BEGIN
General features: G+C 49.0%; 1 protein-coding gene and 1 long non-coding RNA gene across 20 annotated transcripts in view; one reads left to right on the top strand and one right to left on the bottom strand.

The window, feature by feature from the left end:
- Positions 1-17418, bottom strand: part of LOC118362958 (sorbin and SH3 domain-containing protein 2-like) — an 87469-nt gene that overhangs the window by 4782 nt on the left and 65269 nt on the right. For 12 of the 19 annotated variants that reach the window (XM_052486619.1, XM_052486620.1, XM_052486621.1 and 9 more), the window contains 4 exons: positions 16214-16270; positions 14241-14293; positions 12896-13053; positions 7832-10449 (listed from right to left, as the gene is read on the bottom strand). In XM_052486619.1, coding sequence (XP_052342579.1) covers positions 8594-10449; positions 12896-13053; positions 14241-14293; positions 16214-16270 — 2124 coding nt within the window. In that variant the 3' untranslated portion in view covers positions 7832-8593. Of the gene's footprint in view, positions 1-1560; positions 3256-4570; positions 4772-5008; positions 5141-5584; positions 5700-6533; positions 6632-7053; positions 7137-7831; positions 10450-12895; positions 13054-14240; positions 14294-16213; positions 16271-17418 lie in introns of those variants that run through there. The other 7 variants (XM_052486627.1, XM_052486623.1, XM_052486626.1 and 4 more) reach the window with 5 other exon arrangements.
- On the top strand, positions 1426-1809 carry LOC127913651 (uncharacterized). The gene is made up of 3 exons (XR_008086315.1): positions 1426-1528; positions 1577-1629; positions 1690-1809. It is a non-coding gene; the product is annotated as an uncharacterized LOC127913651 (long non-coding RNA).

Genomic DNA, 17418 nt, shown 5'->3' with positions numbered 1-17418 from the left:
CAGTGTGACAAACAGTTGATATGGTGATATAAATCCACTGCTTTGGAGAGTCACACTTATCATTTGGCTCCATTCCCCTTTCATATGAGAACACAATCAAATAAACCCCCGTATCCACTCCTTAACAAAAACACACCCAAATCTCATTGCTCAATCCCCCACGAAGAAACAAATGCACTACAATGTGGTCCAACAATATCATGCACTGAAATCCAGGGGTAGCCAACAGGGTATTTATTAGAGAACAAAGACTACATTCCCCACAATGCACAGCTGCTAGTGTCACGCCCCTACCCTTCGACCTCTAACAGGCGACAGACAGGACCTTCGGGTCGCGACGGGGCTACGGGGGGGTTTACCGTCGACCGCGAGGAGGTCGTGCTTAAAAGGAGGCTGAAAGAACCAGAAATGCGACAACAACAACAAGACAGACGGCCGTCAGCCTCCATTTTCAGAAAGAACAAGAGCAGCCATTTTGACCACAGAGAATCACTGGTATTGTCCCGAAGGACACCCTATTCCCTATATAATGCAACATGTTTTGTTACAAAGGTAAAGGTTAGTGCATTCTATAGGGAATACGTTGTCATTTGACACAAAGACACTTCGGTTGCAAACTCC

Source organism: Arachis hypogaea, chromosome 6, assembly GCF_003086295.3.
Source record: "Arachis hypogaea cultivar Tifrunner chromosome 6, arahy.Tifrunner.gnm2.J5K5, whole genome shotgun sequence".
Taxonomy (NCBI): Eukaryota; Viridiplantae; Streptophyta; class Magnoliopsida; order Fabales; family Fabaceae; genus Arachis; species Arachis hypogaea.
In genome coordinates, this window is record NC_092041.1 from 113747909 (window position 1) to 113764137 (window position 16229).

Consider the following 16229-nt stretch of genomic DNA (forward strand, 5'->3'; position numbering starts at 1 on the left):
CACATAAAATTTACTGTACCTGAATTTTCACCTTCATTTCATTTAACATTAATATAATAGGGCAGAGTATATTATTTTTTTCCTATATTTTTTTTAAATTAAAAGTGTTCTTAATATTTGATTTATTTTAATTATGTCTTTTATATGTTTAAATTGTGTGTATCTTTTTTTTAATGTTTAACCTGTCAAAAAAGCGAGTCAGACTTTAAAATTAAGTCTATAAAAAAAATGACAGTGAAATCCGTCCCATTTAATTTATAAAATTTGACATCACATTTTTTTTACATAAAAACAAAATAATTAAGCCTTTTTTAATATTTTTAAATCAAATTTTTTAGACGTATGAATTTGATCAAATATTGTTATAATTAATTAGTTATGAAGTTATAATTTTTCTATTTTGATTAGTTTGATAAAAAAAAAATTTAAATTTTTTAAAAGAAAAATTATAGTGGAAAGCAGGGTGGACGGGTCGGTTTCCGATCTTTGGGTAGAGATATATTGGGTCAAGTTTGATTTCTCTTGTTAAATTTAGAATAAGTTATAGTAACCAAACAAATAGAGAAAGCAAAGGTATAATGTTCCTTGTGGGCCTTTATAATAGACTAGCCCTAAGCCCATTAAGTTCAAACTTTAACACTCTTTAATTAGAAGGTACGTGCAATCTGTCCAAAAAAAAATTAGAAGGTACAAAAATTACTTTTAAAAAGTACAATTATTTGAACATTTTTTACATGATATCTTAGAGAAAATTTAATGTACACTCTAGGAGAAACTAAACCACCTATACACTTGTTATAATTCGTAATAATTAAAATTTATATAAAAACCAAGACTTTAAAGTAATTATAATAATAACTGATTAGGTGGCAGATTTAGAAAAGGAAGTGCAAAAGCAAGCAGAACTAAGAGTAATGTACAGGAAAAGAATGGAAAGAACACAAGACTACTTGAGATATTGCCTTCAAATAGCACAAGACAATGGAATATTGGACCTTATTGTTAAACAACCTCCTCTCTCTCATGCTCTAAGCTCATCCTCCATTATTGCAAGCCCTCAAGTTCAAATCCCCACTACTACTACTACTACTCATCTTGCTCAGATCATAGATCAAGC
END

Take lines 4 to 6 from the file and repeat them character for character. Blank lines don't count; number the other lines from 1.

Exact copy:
- On the top strand, positions 1426-1809 carry LOC127913651 (uncharacterized). The gene is made up of 3 exons (XR_008086315.1): positions 1426-1528; positions 1577-1629; positions 1690-1809. It is a non-coding gene; the product is annotated as an uncharacterized LOC127913651 (long non-coding RNA).

Genomic DNA, 17418 nt, shown 5'->3' with positions numbered 1-17418 from the left:
CAGTGTGACAAACAGTTGATATGGTGATATAAATCCACTGCTTTGGAGAGTCACACTTATCATTTGGCTCCATTCCCCTTTCATATGAGAACACAATCAAATAAACCCCCGTATCCACTCCTTAACAAAAACACACCCAAATCTCATTGCTCAATCCCCCACGAAGAAACAAATGCACTACAATGTGGTCCAACAATATCATGCACTGAAATCCAGGGGTAGCCAACAGGGTATTTATTAGAGAACAAAGACTACATTCCCCACAATGCACAGCTGCTAGTGTCACGCCCCTACCCTTCGACCTCTAACAGGCGACAGACAGGACCTTCGGGTCGCGACGGGGCTACGGGGGGGTTTACCGTCGACCGCGAGGAGGTCGTGCTTAAAAGGAGGCTGAAAGAACCAGAAATGCGACAACAACAACAAGACAGACGGCCGTCAGCCTCCATTTTCAGAAAGAACAAGAGCAGCCATTTTGACCACAGAGAATCACTGGTATTGTCCCGAAGGACACCCTATTCCCTATATAATGCAACATGTTTTGTTACAAAGGTAAAGGTTAGTGCATTCTATAGGGAATACGTTGTCATTTGACACAAAGACACTTCGGTTGCAAACTCC